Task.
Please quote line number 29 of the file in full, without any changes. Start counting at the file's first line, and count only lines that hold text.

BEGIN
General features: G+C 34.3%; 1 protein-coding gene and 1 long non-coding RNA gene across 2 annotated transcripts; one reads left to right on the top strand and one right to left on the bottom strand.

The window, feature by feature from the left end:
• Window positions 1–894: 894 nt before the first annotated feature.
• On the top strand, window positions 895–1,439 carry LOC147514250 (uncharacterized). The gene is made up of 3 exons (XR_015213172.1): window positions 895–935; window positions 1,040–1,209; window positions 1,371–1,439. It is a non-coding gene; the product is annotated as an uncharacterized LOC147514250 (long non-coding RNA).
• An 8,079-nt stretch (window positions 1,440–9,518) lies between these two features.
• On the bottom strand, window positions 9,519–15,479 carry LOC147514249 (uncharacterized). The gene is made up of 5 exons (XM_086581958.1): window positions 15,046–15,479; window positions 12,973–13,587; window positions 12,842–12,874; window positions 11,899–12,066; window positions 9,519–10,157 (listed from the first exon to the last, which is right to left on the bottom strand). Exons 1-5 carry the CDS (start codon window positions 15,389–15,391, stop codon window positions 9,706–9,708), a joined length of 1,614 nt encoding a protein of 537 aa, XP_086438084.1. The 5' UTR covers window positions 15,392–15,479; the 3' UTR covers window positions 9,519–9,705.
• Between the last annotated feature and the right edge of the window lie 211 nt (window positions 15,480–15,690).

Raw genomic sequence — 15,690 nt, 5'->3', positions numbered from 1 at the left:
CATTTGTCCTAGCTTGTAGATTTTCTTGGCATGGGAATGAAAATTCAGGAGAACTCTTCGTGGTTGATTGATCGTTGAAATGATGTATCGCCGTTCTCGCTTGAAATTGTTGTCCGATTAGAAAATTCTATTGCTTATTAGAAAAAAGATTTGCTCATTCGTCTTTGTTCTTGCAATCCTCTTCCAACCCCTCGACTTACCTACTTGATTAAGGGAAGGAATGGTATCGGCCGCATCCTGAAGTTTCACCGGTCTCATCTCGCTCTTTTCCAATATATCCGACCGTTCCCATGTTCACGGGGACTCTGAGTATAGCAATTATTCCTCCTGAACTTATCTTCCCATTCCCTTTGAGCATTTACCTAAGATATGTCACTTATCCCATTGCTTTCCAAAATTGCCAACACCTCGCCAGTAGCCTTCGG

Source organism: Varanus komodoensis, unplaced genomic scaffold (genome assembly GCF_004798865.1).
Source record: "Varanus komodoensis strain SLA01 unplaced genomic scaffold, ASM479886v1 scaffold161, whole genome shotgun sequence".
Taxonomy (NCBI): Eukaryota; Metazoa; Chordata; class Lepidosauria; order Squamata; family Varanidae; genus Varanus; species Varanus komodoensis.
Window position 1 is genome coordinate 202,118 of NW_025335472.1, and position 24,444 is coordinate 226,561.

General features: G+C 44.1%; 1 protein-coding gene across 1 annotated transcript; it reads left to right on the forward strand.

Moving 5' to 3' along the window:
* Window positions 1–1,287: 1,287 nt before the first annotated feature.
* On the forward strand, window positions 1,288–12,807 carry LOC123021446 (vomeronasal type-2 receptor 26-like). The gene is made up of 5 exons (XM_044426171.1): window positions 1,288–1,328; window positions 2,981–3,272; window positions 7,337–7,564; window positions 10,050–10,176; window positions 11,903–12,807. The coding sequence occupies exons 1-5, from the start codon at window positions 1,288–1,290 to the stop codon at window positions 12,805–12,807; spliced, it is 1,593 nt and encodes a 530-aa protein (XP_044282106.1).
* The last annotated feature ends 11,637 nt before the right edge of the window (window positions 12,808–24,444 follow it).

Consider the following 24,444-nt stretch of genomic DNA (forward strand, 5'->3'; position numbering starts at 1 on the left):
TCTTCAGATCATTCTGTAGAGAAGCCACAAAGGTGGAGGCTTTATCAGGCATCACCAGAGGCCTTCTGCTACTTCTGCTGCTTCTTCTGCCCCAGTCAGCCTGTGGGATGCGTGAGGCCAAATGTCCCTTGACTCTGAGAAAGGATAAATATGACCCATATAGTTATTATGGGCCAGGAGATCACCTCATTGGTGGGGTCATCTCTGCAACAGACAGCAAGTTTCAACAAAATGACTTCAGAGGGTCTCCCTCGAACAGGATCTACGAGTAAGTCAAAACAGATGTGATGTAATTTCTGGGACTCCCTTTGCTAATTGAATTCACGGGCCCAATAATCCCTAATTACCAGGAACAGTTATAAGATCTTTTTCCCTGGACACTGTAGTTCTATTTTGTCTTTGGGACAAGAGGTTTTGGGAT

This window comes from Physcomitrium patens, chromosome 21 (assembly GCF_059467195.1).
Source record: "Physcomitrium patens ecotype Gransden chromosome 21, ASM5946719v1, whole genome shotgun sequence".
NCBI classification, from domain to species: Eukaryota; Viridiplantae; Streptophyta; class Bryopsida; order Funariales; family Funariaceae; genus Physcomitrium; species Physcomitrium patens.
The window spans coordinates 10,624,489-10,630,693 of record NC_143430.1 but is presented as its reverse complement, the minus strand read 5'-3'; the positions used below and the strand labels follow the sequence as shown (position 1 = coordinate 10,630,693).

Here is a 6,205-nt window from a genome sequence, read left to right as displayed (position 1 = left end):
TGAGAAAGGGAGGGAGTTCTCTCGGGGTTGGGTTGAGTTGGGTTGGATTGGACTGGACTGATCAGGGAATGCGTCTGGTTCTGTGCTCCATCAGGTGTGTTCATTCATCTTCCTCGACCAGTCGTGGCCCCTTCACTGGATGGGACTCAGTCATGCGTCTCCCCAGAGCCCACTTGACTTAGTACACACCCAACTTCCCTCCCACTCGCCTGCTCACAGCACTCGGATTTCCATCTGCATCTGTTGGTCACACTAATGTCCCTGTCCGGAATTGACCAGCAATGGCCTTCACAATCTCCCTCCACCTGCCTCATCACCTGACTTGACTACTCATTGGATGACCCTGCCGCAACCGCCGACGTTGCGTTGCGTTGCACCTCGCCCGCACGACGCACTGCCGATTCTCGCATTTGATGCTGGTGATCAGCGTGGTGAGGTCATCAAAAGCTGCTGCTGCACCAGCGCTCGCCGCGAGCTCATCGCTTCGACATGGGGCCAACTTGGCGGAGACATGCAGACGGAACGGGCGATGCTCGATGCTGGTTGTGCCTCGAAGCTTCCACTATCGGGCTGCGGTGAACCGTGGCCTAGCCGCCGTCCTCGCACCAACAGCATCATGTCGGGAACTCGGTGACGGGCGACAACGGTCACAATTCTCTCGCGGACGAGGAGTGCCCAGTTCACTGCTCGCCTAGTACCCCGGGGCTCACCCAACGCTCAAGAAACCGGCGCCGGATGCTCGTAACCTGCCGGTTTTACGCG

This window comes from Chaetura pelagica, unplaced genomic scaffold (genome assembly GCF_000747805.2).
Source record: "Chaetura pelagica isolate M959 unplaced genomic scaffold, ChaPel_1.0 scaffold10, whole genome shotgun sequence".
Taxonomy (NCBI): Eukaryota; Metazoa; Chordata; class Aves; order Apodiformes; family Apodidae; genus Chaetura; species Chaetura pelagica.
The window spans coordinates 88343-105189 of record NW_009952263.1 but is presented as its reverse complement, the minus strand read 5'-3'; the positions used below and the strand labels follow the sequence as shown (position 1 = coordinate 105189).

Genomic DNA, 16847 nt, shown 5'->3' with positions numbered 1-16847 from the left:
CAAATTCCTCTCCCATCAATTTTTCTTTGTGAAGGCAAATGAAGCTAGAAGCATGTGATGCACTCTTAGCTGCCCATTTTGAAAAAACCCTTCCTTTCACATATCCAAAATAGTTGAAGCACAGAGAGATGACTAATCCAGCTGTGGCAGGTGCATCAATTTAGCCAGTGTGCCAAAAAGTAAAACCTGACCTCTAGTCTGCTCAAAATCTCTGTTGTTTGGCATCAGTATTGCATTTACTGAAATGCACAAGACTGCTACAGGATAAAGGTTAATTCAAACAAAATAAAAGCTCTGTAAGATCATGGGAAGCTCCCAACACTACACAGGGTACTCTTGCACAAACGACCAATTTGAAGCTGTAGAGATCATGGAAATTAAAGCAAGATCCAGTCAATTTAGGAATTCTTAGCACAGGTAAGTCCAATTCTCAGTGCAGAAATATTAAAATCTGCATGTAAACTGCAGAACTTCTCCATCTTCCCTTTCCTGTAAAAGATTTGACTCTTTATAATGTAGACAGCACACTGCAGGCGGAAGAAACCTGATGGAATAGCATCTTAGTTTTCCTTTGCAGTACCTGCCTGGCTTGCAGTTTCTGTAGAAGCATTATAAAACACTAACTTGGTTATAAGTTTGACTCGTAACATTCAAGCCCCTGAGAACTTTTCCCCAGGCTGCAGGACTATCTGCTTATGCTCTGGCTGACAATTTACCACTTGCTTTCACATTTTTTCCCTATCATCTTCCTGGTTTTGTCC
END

Taxonomy (NCBI): Eukaryota; Metazoa; Chordata; class Aves; order Apodiformes; family Apodidae; genus Chaetura; species Chaetura pelagica.